NeoSmart.AsyncLock 3.2.1 Prefix Reserved

Install-Package NeoSmart.AsyncLock -Version 3.2.1
dotnet add package NeoSmart.AsyncLock --version 3.2.1
<PackageReference Include="NeoSmart.AsyncLock" Version="3.2.1" />
For projects that support PackageReference, copy this XML node into the project file to reference the package.
paket add NeoSmart.AsyncLock --version 3.2.1
The NuGet Team does not provide support for this client. Please contact its maintainers for support.
#r "nuget: NeoSmart.AsyncLock, 3.2.1"
#r directive can be used in F# Interactive, C# scripting and .NET Interactive. Copy this into the interactive tool or source code of the script to reference the package.
// Install NeoSmart.AsyncLock as a Cake Addin
#addin nuget:?package=NeoSmart.AsyncLock&version=3.2.1

// Install NeoSmart.AsyncLock as a Cake Tool
#tool nuget:?package=NeoSmart.AsyncLock&version=3.2.1
The NuGet Team does not provide support for this client. Please contact its maintainers for support.

AsyncLock: An async/await-friendly lock

AsyncLock is an async/await-friendly lock implementation for .NET Standard, making writing code like the snippet below (mostly) possible:

lock (_lockObject)
{
    await DoSomething();
}

Unlike most other so-called "async locks" for C#, AsyncLock is actually designed to support the programming paradigm lock encourages, not just the technical elements. You can read more about the pitfalls with other so-called asynchronous locks and the difficulties of creating a reentrance-safe implementation here.

With AsyncLock, you don't have to worry about which thread is running what code in order to determine whether or not your locks will have any effect or if they'll be bypassed completely, you just write code the way you normally would and you'll find AsyncLock to correctly marshal access to protected code segments.

Using AsyncLock

There are only three functions to familiarize yourself with: the AsyncLock() constructor and the two locking variants Lock()/LockAsync() .

AsyncLock() creates a new asynchronous lock. A separate AsyncLock should be used for each "critical operation" you will be performing. (Or you can use a global lock just like some people still insist on using global mutexes and semaphores. We won't judge too harshly.)

Everywhere you would normally use lock (_lockObject) you will now use one of

  • using (_lock.Lock()) or
  • using (await _lock.LockAsync())

That's all there is to it!

Async-friendly locking by design

Much like theSemaphoreSlim class, AsyncLock offers two different "wait" options, a blocking Lock() call and the asynchronous LockAsync() call. The utmost scare should be taken to never call LockAsync() without an await before it, for obvious reasons.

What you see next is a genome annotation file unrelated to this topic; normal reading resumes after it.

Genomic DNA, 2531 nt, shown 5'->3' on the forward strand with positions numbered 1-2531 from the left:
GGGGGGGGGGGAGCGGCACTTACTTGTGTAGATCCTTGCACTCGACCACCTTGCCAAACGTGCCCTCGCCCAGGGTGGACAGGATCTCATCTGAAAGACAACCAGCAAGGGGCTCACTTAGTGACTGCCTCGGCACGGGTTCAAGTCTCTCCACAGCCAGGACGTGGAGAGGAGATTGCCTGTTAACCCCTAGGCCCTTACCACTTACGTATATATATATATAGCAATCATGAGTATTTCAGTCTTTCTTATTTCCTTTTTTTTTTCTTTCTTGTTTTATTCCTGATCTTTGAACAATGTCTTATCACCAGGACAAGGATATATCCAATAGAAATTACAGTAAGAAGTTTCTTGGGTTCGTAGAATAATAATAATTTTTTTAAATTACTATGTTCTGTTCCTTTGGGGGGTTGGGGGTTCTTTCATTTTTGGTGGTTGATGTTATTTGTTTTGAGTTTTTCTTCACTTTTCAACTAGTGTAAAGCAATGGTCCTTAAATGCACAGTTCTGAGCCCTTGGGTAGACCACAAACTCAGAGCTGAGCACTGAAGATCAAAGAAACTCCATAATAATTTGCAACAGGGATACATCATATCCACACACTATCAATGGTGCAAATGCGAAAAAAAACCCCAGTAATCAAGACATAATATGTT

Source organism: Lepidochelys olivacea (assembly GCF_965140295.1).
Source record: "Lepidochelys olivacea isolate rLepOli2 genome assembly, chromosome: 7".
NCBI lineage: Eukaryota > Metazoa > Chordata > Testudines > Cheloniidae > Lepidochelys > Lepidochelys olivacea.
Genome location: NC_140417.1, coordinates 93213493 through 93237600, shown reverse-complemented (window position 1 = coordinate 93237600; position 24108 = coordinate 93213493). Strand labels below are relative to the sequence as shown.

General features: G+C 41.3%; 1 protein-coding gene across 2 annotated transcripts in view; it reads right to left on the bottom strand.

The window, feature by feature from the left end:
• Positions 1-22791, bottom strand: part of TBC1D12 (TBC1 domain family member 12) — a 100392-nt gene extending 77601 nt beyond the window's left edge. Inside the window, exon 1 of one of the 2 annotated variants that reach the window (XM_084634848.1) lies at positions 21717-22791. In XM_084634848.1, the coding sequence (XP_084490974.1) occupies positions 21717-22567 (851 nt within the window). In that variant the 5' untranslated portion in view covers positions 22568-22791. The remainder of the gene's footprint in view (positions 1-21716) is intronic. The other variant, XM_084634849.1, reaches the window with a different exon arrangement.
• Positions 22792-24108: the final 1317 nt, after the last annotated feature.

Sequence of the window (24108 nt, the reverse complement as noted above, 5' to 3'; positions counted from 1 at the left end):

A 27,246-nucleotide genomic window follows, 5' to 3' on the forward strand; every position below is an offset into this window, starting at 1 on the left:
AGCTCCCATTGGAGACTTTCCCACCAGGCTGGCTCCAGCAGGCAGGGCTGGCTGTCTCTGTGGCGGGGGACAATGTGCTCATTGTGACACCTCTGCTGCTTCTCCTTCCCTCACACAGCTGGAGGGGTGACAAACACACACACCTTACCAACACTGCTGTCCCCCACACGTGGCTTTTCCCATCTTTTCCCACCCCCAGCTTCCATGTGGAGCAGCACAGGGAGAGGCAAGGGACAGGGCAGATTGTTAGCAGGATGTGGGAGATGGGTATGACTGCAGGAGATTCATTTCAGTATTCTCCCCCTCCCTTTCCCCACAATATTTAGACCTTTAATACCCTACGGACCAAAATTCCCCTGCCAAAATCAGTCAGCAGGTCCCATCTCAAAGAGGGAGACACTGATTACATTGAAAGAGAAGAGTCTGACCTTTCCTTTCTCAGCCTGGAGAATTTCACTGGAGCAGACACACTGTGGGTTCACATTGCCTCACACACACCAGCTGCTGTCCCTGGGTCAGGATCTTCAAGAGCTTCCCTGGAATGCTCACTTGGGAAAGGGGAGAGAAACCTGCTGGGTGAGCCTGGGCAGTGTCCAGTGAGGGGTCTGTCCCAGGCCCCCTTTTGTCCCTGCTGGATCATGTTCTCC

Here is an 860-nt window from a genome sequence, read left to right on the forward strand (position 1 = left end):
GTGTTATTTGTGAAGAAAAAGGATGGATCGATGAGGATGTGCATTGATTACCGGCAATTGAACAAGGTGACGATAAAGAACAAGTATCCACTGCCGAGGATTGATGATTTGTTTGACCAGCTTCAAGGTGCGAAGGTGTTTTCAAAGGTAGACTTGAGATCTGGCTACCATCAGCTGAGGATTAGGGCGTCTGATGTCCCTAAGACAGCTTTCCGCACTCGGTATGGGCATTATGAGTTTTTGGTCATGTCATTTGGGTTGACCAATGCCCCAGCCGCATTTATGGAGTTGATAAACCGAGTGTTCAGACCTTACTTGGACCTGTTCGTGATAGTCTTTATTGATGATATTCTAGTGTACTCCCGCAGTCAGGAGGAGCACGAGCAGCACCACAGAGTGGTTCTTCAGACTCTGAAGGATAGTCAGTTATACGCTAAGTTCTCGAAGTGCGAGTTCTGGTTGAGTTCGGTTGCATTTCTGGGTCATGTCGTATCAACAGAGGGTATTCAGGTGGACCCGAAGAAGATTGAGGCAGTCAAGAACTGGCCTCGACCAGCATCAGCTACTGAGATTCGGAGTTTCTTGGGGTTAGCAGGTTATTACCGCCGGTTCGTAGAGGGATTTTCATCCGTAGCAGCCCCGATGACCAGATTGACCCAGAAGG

Upon using LockAsync(), AsyncLock will attempt to obtain exclusive access to the lock. Should that not be possible in the current state, it will cede its execution slot and return to the caller, allowing the system to marshal resources efficiently as needed without blocking until the lock becomes available. Once the lock is available, the AsyncLock() call will resume, transferring execution to the protected section of the code.

AsyncLock usage example

private class AsyncLockTest
{
    var _lock = new AsyncLock();

    void Test()
    {
        // The code below will be run immediately (likely in a new thread)
        Task.Run(async () =>
             {
                 // A first call to LockAsync() will obtain the lock without blocking
                 using (await _lock.LockAsync())
                 {
                     // A second call to LockAsync() will be recognized as being
                     // reentrant and permitted to go through without blocking.
                     using (await _lock.LockAsync())
                     {
                         // We now exclusively hold the lock for 1 minute
                         await Task.Delay(TimeSpan.FromMinutes(1));
                     }
                 }
             }).Wait(TimeSpan.FromSeconds(30));

        // This call to obtain the lock is made synchronously from the main thread.
        // It will, however, block until the asynchronous code which obtained the lock
        // above finishes.
        using (_lock.Lock())
        {
            // Now we have obtained exclusive access.
            // <Safely perform non-thread-safe operation safely here>
        }
    }
}

NuGet packages (13)

Showing the top 5 NuGet packages that depend on NeoSmart.AsyncLock:

Package Downloads
ZayniFramework.Common

Common used C# .NET libraries such as configuration management, extensions API, dynamic object libraries API, reflection libraries, AOP interceptors, delegate invokers, TaskQueue, AsyncWorker... etc. It also provides common used IResult interface, dynamic BaseResult class and built-in ConsoleCommandService with ICommand interface. GitLab Repository: https://gitlab.com/ponylin1985/ZayniFramework

Super.Utils

Package Description

IRO.Storage

Simple key-value storage for client applications.

Monkey.Dingtalk.SDK

Package Description

UndergroundIRO.ApiBase

Package Description

GitHub repositories

This package is not used by any popular GitHub repositories.

Version Downloads Last updated
3.2.1 58 1/10/2022
3.2.0 717 12/15/2021
3.2.0-preview2 163 10/29/2021
3.2.0-preview1 137 10/18/2021
3.1.0 20,665 4/29/2021
3.1.0-BETA1 177 2/17/2021
3.0.1 15,295 12/18/2020
3.0.0 344 12/15/2020
0.3.0.2 261,794 5/17/2017
0.3.0.1 642 5/17/2017
0.3.0 639 5/17/2017
0.2.0 620 5/16/2017
0.1.0 655 5/14/2017

3.2: New TryLock() and TryLockAsync() methods, CancellationToken support for synchronous locking routines.

3.0: Smarter method of detecting recursion for faster and more-reliable locking on all platforms.

3.1: Added synchronous locking that may be intermixed with async locking.

3.2: Added TryLock() and TryLockAsync() methods.